Dereham’s updated war memorial is officially blessed during Armed Forces Day
A bustling town paused for quiet reflection when Dereham's updated war memorial was formally blessed during Armed Forces Day.
Shoppers stopped and watched on as current and former service personnel paraded from the Cherry Tree car park to gather at the monument this morning.
After standing untouched since 1945, the names of two soldiers - killed in conflicts nearly a century apart - have now been recorded in recognition of their sacrifice.
An existing copper panel has been updated to finally commemorate Pte Benjamin Clitheroe, a long-lost soldier killed in the Great War 95 years ago, while the name of the town's most recent fallen hero, Pte Lewis Hendry, stands alone on a new brass plaque.
The 20-year-old paratrooper was killed on patrol in Afghanistan in February and his proud family laid a wreath in his memory during the moving ceremony.
Canon Sally Theakston, the rector of Dereham, gave thanks to those listed and all the men and women serving in the armed forces today.
'Each of them was known and loved,' she said. 'Today we commemorate the addition of the names of two people who died in conflict separated by many years.'
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The new plaque results from a campaign by local members of the Royal British Legion and was inspired in part by the town's outpouring of grief following Pte Hendry's death.
More than 2,000 people lined the streets for young soldier's funeral and his mother, Katrina Hendry, today thanked the town for its continued support.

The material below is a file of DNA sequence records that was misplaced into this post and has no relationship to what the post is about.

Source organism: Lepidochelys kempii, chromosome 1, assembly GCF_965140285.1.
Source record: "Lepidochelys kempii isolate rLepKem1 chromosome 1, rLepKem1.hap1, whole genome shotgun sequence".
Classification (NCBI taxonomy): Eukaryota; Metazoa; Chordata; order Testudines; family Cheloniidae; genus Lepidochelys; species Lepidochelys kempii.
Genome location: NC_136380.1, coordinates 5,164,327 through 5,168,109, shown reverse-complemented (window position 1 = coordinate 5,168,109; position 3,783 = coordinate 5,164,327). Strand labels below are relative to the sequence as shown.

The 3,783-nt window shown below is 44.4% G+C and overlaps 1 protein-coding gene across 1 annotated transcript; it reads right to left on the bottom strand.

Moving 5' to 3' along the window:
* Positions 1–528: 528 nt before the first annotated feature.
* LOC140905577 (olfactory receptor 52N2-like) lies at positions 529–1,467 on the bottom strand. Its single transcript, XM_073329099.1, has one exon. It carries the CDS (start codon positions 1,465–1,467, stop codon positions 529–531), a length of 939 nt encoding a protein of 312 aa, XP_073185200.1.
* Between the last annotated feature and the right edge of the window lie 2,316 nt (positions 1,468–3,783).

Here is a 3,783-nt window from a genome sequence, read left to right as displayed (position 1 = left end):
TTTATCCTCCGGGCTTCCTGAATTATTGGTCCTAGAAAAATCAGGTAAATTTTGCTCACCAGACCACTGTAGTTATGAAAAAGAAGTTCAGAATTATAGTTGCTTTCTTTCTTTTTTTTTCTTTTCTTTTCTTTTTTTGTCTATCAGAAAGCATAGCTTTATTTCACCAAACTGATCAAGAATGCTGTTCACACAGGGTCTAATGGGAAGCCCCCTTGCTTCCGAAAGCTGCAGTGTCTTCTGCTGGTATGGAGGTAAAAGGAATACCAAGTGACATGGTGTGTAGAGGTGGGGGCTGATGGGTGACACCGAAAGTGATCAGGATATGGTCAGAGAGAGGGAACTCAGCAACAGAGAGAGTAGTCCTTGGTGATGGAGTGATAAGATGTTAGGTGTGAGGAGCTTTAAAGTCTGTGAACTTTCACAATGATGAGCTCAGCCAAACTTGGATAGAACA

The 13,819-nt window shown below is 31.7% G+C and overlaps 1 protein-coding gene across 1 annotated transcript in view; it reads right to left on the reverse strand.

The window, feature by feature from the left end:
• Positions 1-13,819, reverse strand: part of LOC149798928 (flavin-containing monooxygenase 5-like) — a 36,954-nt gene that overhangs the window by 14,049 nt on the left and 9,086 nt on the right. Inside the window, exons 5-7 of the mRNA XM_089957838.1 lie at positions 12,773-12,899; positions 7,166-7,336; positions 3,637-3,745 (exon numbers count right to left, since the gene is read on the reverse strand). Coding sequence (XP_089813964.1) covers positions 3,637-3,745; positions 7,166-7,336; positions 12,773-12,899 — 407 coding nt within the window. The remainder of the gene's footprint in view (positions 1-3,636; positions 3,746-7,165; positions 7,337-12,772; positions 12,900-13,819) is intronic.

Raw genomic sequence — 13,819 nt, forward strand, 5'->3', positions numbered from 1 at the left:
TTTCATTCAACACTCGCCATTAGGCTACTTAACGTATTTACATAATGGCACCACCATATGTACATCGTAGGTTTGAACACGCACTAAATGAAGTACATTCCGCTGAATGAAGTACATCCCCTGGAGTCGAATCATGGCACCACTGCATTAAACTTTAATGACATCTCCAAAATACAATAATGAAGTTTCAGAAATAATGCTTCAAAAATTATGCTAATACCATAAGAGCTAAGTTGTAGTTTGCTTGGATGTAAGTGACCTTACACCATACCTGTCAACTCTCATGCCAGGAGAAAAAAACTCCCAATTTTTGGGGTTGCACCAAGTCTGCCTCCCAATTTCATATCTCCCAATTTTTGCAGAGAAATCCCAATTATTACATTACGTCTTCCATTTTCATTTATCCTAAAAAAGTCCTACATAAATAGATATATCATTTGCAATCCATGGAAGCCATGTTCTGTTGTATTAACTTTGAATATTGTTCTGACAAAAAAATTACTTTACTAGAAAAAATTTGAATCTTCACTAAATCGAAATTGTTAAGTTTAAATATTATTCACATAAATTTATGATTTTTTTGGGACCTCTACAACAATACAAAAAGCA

She wore the Elizabeth Cross at the blessing after it was presented to her by Prince Charles at the Colchester barracks of the Parachute Regiment earlier this month.
The silver cross, bearing the Queen's name, is granted to the next of kin of servicemen and women who died during operations or were killed as the result of terrorist action since the second world war.
David Fairweather, president of the Dereham and District Branch of the RBL said: 'Those serving in the armed forces today are entitled to have their names on the memorial. Those boys are laying down their lives and getting injured in these political campaigns. At least we won't forget them, even if the government does.'
The parade, also organised by the Dereham RBL, was lead by 864 Squadron Band ATC from Watton, followed by the standards of military associations of Dereham and district and former service personnel.
After stopping at the memorial, the parade wound down Church Street to St Nicholas Church, where a service was held.
The new plaque will remember townspeople killed during conflicts since 1945, including those in Korea, Northern Ireland and Iraq.
To suggest names, contact Rowland Hall on 01362 637595.